DFI Pre-Budget Submission Launch 2013, John Dolan, Chief Executive Officer, Disability Federation of Ireland

Issued on October 18 2012

John Dolan, Chief Executive Officer, Disability Federation of Ireland

Mansion House, Dublin, 4 th October, 2012

Check against delivery

This country is in a very uncomfortable place; there are no easy ways for the Government to reconcile the competing needs facing it. Clearly we must get the economy back on its feet and the fiscal deficit into better order. But those objectives alone will not bring success without simultaneously protecting the integrity of our social system to support disabled people and others.

The potential for collateral damage was graphically illustrated when drastic action was announced to cut the HSE deficit this year. This included a total withdrawal of funding for Personal Assistant (PA) services, effectively closing the service for the rest of the year. This decision was in stark contrast to Government’s renewed commitment to the value of community services as set out in the VFM and Policy Review of Disability Services, published only weeks prior to the announcement of these cuts. The human cost of our national recovery programme, and the un- thoughtful decisions now being made by this Government were further highlighted through the protest outside Government Buildings and Leinster House in September

A successful economy depends on a successful society; neither without the other. Yet our ‘national recovery programme’, in its singled-minded focus on economic targets, is destroying the social basis for a sustainable future. There is an alarming pattern to the recessionary measures taken to date. Successive so-called marginal cuts on social programmes in fact target the members of the population who already are the most marginalised.

What we seek from this Budget is the same as what we sought last year. But things are very different a year on.

  • The Budget cut for 2012 is twice what it was last year, from 1.8% to 3.7%,
  • Government admitted that the cuts for 2012 would cause service reductions,
  • We are told that the cut next year and the following year will be at least similar or higher for each of those years,
  • Budget 2012 cut income support levels very severely to people under 25 on DA and it seriously lowered the Rehabilitative Training Allowance,
  • All the demographic pressures, including school leavers, had to be accommodated in the reduced funding,
  • A further €10m cut to PA services in August along with the €12.5m cuts to home supports and home care packages,
  • Government has recently and repeatedly stated its commitment to the Croke Park Agreement which not only fixes 85% of the cost of service delivery but it ensures that those costs rise year on year,
  • Talk of “Croke Park 2” confirms that upward only pay costs will stay for the next two Budgets,
  • Legal Capacity legislation has not been enacted, as promised, which

Government considers as a pre requisite to ratification of the UN Convention on the Rights of People with Disabilities,

Two weeks ago DFI along with Care Alliance Ireland, CIL Carmichael, Genetic and Rare Disorders Organisation, Inclusion Ireland, Mental Health Reform, National Federation of Voluntary Bodies, Neurological Alliance of Ireland and Not for Profit Business Association issued a Joint Statement. It stated that the on-going cutbacks have undermined the independence of people with disabilities and diminished the supports they need to lead ordinary lives. All of us are working with organisations and people with disabilities on a daily basis and are keenly aware of the human cost of these decisions.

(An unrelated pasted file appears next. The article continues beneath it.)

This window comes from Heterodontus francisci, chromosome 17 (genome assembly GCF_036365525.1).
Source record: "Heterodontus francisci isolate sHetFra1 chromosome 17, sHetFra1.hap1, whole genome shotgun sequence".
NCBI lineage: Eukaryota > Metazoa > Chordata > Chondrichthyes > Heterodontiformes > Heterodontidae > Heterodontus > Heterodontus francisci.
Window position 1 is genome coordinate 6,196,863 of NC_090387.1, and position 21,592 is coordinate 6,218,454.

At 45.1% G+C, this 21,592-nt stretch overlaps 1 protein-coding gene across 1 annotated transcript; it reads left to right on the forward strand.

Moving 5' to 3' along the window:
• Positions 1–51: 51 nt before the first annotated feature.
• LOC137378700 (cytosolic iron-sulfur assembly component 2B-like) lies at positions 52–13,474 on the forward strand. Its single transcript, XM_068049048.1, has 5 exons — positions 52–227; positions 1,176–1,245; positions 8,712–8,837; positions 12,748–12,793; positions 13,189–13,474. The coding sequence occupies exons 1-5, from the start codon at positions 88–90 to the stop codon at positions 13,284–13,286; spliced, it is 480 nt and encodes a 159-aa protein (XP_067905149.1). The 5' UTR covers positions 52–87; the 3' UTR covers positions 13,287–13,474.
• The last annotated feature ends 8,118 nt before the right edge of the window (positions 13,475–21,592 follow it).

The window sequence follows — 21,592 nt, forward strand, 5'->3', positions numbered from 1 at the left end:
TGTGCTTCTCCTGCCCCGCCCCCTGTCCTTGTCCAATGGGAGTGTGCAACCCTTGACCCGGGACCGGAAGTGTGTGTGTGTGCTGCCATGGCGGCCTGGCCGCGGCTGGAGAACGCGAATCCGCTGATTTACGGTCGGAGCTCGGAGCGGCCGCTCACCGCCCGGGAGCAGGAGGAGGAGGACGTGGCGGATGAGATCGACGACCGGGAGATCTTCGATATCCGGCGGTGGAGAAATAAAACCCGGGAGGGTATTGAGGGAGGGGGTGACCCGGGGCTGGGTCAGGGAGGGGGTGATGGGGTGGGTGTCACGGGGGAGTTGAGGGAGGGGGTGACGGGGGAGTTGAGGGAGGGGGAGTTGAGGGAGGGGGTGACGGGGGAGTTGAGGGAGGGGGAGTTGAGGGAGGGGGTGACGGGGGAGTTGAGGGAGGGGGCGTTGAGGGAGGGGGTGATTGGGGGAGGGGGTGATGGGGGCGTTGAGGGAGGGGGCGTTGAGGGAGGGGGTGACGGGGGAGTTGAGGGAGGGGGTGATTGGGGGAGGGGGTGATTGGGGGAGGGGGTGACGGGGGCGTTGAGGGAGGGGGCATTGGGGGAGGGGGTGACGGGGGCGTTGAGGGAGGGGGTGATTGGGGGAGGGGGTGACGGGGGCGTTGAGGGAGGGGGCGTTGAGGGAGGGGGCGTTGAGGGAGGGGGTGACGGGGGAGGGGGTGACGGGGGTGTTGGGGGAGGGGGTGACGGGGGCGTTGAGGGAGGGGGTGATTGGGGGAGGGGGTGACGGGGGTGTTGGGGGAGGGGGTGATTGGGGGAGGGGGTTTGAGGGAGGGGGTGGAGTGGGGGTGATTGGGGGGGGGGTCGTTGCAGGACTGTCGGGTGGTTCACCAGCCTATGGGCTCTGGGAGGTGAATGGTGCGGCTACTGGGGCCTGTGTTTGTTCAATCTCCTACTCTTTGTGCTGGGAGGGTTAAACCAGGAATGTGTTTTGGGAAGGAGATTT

At ground level we see individuals and families losing essential services and the standard of living in disability households plummeting in the face of rising retail prices, the levying of new charges, unemployment and reduced benefits. Behind the front door of many households across Ireland shocking levels of hardship are being endured because these people have no room to maneuver, no choice. For some it is someone confined to their bed for too long or for others a child’s behaviour and potential regressing due to the lack of therapeutic supports.

Government is well versed in the value of having plans.

  • It is executing one to bring national income and expenditure into line,
  • it has one to create jobs,
  • it has one to provide for the expanding demographic in education

but no plan that is determined to give the protection or support needed by people with disabilities and mental health needs and to support their families.

I want to briefly return to the decision made to cut PA provision. This decision and the manner in which it was reached, provides us with a worrying insight into the current approach of Government. Firstly, it begs the question as to whether Government has either the will, or capacity, to support community living.

Secondly, it raises the question as to the seriousness of the commitment by the Taoiseach and Tánaiste to make disability and mental health their social justice priority.

Thirdly, it raises serious issues concerning information management and decision making in the Department of Health.

Finally, there is a huge and unenviable responsibility on Government, but as never before, there is a great responsibility on the Opposition also; to both hold Government to account and to assist them to also focus beyond the moment and to consider the medium and long term effects of decisions that are being made today. We must now make social decisions thinking five to ten years ahead if we are to do the right thing for disabled people.

With the continued absence of a Government Plan to implement the National Disability Strategy, the supports and services are being eroded on a daily basis.